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Robert M

An interesting slice of Atari shopping history.

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So I purchased a lot of Atari games, and it included an envelope with some warranty cards and a receipt. The interesting part (to me anyway) is that the buyer wrote the name of the game they purchased and the date it was bought on the warranty cards. Looking at the dates you can see the purchase history for a single Atari game shopper circa 1980.

 

Feb 2nd, 1980 ( Groundhog day sale?)

- Atari System

- Combat

- Video Olympics

 

Feb 9th, 1980 ( one week later)

- Air Sea Battle

 

June 18th, 1980

- Breakout (price was $16.99), and Pam bought it so does that mean someone else bought the other games?

 

Oct 25th, 1980

- Home Run

 

December 23rd, 1980

- Street Racer (Merry Xmas!) - Not a fun game in my opinion. Maybe it soured the buyer against buying more games?

 

post-2784-0-31446100-1362257164_thumb.jpg

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I always like it when you get the reciept for a system. My INTV IV system has the date and location it was purchased written on the manual. Turns out it was a Toys R Us not all that far from me.

 

My favorite bit of 'reciept history' though was when I found all the reciepts and sales records for my Apple IIe. My dad got it for us for Christmas 1986, but he had ordered it well ahead of time (early Novemember). The reciept has all kinds of neat pricing info on it that really makes the system seem a lot more special (I hope I was properly appreciative). Computers were EXPENSIVE back then. :)

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That's pretty funny... my (that is our) buying history takes place in about the same timeframe, only 4 years later... we started buying Atari cartridges in January 1984 and ended at Christmas 1984 when we bought the Commodore 64. Well, not quite... we bought a "Mario Bros." cart much later, in early 1991.

And we bought other carts, of course. The first items were:

1. System with Pac-Man pack-in, Missile Command

2. Decathlon

I'm not sure about the running order of the following carts.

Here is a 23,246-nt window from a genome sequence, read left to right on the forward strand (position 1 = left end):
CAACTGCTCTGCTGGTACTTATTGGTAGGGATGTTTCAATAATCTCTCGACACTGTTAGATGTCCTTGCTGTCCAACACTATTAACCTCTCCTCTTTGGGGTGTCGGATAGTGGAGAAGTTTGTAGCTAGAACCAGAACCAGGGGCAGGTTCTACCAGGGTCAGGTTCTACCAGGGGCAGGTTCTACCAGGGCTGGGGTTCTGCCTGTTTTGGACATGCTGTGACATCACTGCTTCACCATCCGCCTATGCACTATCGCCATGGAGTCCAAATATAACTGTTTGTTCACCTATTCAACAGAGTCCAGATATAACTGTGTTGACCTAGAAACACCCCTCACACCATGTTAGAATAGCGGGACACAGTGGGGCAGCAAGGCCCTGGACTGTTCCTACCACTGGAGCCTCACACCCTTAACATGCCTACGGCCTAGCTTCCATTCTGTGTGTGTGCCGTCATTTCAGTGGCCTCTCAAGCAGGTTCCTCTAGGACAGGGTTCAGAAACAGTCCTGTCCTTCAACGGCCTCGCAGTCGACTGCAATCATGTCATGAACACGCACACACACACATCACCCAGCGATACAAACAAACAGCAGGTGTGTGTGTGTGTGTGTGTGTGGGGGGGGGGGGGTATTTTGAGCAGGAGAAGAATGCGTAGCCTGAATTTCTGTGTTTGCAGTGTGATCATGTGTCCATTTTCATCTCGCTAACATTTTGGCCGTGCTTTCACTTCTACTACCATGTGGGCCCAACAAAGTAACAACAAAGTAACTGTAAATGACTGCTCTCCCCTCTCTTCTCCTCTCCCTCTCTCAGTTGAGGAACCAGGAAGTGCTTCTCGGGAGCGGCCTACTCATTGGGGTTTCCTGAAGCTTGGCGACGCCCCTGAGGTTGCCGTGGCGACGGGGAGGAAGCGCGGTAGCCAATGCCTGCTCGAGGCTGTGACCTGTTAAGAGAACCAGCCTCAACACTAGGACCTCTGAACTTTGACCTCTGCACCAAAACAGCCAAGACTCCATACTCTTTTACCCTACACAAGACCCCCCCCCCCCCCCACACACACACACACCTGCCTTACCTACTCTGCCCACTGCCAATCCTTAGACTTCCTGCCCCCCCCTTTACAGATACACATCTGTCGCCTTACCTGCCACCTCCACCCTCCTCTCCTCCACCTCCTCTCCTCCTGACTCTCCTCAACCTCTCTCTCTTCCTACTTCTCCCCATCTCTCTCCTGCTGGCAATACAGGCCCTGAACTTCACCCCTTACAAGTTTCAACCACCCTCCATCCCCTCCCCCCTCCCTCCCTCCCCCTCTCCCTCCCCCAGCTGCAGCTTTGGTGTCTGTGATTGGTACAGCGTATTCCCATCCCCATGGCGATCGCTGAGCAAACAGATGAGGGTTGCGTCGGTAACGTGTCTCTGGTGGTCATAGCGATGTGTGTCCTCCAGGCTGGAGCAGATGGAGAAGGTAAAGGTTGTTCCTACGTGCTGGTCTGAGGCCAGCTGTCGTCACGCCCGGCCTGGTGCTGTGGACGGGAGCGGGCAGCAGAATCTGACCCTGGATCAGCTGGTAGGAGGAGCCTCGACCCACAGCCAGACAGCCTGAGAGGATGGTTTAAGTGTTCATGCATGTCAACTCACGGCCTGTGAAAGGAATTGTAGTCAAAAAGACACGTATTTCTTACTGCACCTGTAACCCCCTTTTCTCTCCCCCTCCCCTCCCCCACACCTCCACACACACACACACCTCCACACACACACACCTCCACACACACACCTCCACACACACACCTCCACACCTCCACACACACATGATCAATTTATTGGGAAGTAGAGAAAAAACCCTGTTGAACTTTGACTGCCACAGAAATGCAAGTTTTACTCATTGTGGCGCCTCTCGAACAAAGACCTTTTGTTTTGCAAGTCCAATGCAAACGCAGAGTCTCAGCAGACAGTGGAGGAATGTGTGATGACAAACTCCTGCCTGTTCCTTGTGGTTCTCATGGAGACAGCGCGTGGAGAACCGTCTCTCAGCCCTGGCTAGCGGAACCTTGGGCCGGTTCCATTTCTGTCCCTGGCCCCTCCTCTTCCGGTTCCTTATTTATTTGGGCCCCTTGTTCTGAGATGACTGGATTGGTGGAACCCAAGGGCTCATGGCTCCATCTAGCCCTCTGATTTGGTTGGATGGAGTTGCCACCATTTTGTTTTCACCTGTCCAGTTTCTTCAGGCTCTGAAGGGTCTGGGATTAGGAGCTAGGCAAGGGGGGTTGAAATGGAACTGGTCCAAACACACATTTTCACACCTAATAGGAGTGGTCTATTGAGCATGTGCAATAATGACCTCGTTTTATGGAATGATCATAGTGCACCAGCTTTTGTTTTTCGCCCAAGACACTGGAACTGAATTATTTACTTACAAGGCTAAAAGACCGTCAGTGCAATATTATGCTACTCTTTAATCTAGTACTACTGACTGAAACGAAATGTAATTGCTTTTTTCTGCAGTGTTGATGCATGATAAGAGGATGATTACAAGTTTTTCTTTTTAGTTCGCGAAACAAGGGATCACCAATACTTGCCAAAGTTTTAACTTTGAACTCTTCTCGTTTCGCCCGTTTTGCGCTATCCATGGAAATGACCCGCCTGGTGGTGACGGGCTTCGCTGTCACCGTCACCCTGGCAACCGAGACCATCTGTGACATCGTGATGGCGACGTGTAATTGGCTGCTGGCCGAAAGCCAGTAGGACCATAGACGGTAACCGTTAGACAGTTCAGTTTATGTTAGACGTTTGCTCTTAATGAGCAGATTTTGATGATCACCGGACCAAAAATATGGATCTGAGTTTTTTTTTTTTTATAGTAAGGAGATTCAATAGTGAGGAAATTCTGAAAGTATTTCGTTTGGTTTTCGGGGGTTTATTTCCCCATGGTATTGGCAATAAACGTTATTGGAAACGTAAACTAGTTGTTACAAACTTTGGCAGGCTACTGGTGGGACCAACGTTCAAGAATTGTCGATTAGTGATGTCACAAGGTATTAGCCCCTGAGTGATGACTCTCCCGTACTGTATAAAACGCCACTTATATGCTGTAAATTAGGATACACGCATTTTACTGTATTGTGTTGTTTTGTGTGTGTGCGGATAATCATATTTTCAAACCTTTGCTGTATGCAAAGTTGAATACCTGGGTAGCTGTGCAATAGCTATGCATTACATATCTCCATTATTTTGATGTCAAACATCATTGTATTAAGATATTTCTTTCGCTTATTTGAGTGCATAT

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So I purchased a lot of Atari games, and it included an envelope with some warranty cards and a receipt. The interesting part (to me anyway) is that the buyer wrote the name of the game they purchased and the date it was bought on the warranty cards. Looking at the dates you can see the purchase history for a single Atari game shopper circa 1980.

 

Feb 2nd, 1980 ( Groundhog day sale?)

- Atari System

- Combat

- Video Olympics

 

Feb 9th, 1980 ( one week later)

- Air Sea Battle

 

June 18th, 1980

- Breakout (price was $16.99), and Pam bought it so does that mean someone else bought the other games?

 

Oct 25th, 1980

- Home Run

 

December 23rd, 1980

- Street Racer (Merry Xmas!) - Not a fun game in my opinion. Maybe it soured the buyer against buying more games?

 

post-2784-0-31446100-1362257164_thumb.jpg

 

I actually thought Street Racer was fun when you played it against a friend, kind of like Combat.

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Hehe I had something like this a few weeks ago

I won Copy Cart and Space Invaders.

SI had this warranty card and receipt:

IMG_zps9c883cb8.jpg

 

21 Nov 1981

VCS (DM 379.00)

1 Game Space Invaders (DM 109.00)

 

Interesting on the warranty card, it mentions a 80001, now, what's that?

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That is a nice piece of history. I don't believe I have received one receipt in the games I've purchased from you folks here. I hope someday to score one.

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One of the things I love about collecting the Atari 2600 is the fact that many of the manuals I have come across inlcude Hi-Scores scribbled on them. The best ones are where they've crossed it out and updated it several times and some have several names associated with the score. You don't find this kind of thing with the newer games. I love to see these kinds of game manuals. It really demonstrates the real objective of the games of that era.

Edited by GrizzLee
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Wow. That got me thinking if I kept my receipts. I know I kept most of the ones after I got my Atari MegaST4 back in 1988, but I am not sure if I kept by Atari 2600 and 8-bit computers receipts. It makes me want to rummage through my stuff now for receipts! :-D

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That's really cool. Thanks for sharing. The games I bought or my parents bought I chunked everything except the instruction manuals (and the games of course). What kid cares about keeping receipts or how much things cost? It's cool that some people kept that stuff. I don't have anything like it for my Atari, but the Odyssey 2 that I bought on ebay years ago was originally owned by a very detail oriented airman. Every game came with all of the documentation such as receipts, etc. A few of the games were even bought on the base (Florida somewhere - I don't have it in front of me). Most everything else was bought at the local Magnavox store outside of 1 or 2 games that were bought at Sears. Some of those O2 games were expensive such as Quest for the Rings and Conquest of the World. I think they were listed somewhere in the $60 to $70 range back in 1982.

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